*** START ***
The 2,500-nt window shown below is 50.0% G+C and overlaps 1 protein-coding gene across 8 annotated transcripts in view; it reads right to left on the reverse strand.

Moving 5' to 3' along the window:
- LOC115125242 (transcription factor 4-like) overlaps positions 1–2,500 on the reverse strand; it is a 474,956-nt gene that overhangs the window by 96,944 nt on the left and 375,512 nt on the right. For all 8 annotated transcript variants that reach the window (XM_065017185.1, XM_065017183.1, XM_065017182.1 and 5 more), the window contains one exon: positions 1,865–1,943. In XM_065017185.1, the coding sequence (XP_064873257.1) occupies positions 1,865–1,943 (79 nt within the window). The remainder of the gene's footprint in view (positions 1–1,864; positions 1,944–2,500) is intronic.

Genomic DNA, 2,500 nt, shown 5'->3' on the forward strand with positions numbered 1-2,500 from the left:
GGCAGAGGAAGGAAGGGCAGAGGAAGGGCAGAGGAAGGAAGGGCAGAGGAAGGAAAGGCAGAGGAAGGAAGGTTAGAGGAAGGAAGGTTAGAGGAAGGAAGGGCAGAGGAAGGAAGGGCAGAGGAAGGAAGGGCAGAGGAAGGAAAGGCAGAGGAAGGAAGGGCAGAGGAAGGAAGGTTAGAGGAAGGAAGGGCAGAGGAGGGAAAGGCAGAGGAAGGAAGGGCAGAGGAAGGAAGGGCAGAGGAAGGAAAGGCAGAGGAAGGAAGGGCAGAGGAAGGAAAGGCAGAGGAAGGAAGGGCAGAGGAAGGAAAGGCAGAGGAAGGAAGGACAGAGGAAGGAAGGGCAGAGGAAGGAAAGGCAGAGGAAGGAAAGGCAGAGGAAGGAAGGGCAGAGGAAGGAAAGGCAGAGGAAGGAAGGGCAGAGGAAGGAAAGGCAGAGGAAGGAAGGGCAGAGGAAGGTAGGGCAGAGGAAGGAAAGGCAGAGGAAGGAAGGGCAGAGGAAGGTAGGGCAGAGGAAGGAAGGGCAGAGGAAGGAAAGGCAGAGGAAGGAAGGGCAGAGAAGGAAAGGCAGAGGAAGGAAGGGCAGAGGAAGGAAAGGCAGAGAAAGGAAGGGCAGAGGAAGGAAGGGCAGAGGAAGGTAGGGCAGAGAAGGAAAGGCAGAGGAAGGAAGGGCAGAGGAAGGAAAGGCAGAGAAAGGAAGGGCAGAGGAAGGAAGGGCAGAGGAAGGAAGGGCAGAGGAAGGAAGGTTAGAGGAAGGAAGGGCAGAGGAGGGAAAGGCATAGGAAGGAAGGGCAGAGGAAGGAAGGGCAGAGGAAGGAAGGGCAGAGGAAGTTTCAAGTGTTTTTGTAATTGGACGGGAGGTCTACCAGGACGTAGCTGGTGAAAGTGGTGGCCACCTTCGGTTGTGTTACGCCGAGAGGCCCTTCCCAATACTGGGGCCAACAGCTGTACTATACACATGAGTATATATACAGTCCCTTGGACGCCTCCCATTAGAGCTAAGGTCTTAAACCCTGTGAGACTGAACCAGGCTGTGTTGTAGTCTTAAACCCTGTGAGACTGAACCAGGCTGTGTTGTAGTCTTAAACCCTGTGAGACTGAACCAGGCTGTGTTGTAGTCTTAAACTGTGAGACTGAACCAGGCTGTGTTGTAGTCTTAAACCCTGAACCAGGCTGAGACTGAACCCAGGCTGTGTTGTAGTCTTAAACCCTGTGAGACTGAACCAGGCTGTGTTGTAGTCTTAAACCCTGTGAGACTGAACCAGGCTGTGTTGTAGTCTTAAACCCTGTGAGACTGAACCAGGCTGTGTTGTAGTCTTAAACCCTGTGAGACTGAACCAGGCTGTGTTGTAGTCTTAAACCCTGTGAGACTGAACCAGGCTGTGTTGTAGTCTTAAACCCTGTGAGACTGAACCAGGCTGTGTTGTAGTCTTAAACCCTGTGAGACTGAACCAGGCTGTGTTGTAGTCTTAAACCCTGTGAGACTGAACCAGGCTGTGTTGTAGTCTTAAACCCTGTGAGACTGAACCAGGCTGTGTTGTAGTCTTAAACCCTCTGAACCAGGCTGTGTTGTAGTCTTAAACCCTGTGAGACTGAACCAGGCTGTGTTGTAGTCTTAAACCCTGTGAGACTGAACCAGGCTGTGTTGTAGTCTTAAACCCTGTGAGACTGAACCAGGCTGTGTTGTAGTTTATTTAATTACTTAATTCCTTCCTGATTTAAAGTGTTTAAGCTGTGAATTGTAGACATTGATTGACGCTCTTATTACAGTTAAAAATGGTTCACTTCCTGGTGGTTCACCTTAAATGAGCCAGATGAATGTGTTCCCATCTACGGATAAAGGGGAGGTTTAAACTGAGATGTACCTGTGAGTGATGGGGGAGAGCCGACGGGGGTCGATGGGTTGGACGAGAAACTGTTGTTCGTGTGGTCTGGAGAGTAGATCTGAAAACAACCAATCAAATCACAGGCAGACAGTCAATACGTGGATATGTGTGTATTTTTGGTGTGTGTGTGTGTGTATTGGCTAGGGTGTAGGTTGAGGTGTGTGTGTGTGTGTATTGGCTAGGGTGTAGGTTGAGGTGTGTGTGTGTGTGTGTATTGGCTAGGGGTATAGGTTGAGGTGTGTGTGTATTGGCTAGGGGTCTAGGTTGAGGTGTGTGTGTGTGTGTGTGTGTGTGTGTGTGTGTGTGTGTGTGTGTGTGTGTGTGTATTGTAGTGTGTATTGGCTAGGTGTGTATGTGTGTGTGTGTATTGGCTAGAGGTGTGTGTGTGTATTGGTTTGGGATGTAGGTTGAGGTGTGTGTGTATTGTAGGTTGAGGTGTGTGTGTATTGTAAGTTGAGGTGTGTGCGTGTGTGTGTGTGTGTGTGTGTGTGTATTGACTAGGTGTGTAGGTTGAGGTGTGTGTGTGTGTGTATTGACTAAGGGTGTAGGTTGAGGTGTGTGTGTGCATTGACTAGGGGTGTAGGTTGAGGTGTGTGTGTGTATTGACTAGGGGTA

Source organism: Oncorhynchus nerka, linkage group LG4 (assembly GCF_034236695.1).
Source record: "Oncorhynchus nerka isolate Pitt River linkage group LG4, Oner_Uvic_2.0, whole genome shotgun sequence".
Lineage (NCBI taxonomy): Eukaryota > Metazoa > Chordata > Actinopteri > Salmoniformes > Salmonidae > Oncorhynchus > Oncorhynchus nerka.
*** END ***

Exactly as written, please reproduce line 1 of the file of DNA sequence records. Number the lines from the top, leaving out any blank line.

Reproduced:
The 2,500-nt window shown below is 50.0% G+C and overlaps 1 protein-coding gene across 8 annotated transcripts in view; it reads right to left on the reverse strand.